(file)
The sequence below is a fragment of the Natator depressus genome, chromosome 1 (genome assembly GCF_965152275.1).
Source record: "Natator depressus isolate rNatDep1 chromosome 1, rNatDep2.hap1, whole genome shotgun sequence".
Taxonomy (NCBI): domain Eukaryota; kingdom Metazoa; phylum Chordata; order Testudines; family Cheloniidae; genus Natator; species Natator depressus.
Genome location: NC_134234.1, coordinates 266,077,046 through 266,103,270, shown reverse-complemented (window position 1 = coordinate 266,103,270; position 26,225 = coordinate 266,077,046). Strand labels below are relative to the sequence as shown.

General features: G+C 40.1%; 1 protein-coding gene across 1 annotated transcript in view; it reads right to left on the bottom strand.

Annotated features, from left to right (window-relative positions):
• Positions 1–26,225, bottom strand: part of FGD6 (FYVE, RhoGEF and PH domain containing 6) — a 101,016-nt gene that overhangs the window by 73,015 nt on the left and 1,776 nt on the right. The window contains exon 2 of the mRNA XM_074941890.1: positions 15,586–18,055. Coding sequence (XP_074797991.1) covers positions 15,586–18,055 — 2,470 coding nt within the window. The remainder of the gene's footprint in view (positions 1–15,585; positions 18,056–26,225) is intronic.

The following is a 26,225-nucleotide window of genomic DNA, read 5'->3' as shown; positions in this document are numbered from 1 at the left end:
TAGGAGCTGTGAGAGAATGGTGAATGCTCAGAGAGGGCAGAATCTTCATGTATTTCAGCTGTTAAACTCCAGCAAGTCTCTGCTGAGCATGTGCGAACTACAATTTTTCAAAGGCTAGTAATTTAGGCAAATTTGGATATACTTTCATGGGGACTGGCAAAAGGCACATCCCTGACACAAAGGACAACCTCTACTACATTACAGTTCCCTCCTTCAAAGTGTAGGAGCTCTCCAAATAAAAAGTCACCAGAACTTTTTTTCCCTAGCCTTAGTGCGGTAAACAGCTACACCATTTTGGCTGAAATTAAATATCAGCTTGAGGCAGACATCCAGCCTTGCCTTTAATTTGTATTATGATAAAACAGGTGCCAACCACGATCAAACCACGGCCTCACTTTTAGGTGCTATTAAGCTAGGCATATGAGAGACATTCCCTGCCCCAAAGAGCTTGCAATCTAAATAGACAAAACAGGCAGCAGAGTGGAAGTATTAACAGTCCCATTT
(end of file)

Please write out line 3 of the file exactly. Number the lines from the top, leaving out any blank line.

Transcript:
Taxonomy (NCBI): domain Eukaryota; kingdom Metazoa; phylum Chordata; order Testudines; family Cheloniidae; genus Natator; species Natator depressus.